Photograph (left) by Jennifer May

Sherry Vinegar

Brother Victor-Antoine d’Avila-Latourrette Lagrangeville
Peek into the cellars of the Our Lady of the Resurrection Monastery in Lagrangeville, and you’ll find a sea of fermenting red, white, and rose wine vinegars — that is, if you turn on the lights. That’s because Brother Victor-Antoine strictly follows medieval recipes that call boiling brews with herbs, fruits, and spices and then letting them breathe for months in the dark. Our fave is the sherry vinegar, which has a lively acidity and is perfect for combining with brown sugar in a glaze for duck or salmon, or for splashing over berries in a sweet-and-sour dessert. www.ourladyoftheresurrectionmonastery.webs.com/monasticvinegars.htm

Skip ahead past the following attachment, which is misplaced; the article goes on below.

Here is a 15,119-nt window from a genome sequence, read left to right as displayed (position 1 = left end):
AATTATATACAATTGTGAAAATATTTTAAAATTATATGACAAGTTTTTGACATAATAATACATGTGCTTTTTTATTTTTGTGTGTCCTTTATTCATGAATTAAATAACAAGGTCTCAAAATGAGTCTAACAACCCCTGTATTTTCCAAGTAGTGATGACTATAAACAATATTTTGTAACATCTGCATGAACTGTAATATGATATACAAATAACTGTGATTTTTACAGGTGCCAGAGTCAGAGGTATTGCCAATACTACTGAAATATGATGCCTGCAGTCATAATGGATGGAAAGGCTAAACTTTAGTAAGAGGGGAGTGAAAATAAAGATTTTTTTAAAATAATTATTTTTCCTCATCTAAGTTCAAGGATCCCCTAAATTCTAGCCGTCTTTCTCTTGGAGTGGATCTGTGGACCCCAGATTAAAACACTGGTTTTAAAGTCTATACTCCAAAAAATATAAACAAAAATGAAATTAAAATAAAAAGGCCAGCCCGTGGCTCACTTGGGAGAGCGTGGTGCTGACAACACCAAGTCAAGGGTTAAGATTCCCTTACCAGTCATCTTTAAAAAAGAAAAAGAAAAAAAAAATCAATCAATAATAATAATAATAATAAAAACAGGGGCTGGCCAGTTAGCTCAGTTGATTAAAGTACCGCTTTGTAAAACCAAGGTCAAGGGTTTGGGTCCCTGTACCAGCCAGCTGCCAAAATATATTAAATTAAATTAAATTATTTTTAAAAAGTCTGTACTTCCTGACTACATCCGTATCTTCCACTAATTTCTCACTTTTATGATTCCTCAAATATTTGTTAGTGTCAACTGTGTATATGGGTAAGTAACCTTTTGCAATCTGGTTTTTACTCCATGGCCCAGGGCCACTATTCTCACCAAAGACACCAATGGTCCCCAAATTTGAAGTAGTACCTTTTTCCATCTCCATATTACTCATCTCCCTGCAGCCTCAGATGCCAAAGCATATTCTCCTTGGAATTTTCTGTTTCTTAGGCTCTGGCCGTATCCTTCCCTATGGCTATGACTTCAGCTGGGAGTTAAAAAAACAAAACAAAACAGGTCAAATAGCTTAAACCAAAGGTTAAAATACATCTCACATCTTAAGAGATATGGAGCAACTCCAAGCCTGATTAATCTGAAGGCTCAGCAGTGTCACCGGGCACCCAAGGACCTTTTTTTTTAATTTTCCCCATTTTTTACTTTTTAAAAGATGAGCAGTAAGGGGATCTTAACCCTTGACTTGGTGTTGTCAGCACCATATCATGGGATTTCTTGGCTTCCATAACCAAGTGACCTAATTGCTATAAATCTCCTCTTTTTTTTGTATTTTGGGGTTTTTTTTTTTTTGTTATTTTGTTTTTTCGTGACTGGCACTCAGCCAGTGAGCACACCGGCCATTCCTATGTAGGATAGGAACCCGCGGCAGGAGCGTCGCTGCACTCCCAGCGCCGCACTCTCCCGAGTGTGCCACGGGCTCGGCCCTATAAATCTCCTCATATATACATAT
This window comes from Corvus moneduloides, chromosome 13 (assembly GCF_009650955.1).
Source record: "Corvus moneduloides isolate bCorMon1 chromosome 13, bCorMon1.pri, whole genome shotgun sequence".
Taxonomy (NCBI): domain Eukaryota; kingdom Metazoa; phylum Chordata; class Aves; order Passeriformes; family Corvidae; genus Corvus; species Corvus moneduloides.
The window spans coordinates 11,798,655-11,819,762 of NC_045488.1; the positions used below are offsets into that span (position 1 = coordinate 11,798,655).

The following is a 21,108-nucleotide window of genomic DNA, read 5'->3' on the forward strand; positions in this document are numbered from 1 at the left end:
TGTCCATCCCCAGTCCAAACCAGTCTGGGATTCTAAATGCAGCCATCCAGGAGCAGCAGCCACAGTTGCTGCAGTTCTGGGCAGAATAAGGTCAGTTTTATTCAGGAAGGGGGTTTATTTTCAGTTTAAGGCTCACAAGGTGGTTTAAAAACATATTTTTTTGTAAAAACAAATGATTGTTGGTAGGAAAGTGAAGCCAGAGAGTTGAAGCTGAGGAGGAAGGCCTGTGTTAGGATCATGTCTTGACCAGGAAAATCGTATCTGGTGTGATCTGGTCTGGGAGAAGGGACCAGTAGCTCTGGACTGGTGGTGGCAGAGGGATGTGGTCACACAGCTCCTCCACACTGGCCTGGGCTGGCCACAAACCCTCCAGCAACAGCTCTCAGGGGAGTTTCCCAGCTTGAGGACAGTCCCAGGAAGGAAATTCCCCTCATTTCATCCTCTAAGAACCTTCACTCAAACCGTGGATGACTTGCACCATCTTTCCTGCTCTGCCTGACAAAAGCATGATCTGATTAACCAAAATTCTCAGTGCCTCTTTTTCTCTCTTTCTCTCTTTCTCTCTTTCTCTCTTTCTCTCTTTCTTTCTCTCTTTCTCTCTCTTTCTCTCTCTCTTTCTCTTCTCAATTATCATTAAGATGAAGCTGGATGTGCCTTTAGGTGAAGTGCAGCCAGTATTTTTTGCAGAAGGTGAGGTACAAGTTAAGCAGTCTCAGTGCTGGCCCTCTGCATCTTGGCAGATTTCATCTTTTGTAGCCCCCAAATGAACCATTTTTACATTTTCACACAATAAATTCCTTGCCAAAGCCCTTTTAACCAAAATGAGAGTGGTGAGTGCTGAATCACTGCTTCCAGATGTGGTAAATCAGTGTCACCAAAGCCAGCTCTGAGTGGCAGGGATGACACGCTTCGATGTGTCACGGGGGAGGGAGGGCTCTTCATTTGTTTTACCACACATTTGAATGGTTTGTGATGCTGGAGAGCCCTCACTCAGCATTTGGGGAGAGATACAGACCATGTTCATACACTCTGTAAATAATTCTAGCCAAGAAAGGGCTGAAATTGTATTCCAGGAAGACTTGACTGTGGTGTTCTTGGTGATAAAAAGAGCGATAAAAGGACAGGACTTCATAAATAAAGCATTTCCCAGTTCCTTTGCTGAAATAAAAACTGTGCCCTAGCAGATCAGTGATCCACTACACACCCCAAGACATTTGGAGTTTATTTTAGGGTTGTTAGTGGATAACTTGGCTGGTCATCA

Vegan Ice Cream

The New Confectioner Lagrangeville
Pinch us, please. Velvety ice-cream-style desserts and scrumptious sorbets that are actually healthy and not loaded with fat or artificial ingredients? These fab frozen treats from purveyor Jay Spica are made with coconut milk and organic soy milk instead of cow’s milk, so they’re vegan. The two best-selling “ice creams” are peanut butter-chocolate and strawberry rhubarb (minus about 50 calories per four-ounce cup compared to mainstream brands). The sorbets are loaded with real fruits, too. Two top flavors are blueberry and oh-so-sophisticated pears poached in Chardonnay. 845-661-4902; www.newconfectioner.com


Related: Editors Name New Confectioner “Best Vegan Ice Cream”